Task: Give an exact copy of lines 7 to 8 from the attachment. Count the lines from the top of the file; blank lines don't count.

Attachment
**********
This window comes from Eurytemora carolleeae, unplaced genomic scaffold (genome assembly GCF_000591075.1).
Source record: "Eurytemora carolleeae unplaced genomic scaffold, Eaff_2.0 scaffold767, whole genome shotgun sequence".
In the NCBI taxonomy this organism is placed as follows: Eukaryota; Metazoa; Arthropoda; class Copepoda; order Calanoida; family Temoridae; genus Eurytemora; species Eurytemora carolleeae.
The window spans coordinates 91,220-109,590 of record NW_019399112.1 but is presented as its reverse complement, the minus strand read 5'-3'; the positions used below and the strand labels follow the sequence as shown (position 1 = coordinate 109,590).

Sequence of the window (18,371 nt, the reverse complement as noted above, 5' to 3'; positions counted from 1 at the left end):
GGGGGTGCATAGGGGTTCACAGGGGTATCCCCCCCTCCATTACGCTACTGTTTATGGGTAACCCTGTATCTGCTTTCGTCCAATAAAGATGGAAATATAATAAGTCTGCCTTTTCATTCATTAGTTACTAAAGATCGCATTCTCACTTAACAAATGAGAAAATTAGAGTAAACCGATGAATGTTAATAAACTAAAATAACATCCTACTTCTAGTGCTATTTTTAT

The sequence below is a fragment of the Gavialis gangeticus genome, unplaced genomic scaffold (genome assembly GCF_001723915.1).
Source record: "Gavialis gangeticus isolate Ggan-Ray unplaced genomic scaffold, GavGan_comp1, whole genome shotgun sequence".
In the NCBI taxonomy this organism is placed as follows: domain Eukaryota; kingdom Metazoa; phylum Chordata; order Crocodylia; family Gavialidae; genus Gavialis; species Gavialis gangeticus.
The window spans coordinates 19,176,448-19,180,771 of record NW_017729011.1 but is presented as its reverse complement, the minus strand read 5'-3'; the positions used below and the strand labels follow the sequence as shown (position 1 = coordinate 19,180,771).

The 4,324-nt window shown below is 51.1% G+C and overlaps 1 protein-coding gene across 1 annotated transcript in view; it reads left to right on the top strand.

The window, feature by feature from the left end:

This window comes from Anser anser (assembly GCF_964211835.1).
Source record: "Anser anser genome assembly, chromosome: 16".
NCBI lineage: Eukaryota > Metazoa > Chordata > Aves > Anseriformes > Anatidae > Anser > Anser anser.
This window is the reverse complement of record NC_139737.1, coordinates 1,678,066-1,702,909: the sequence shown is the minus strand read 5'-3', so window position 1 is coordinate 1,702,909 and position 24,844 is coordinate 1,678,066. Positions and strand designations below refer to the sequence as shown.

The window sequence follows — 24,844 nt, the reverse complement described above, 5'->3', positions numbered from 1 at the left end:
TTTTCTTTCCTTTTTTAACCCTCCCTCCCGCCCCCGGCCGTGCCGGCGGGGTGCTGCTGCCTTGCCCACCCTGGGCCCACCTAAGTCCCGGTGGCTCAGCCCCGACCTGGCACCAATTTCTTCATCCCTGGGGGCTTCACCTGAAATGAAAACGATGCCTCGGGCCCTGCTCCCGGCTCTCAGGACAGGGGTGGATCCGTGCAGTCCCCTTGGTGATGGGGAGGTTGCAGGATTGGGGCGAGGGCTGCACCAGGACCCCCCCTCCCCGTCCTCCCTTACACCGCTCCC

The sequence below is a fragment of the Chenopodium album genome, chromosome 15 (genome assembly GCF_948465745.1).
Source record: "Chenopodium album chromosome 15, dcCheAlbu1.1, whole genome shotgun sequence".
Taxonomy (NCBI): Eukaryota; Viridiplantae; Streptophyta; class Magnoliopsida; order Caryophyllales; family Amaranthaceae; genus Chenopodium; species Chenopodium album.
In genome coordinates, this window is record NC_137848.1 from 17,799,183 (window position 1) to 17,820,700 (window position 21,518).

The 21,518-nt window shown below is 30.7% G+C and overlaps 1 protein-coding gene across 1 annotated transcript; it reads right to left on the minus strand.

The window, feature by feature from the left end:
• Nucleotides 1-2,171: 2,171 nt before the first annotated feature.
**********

The sequence below is a fragment of the Gavialis gangeticus genome, unplaced genomic scaffold (genome assembly GCF_001723915.1).
Source record: "Gavialis gangeticus isolate Ggan-Ray unplaced genomic scaffold, GavGan_comp1, whole genome shotgun sequence".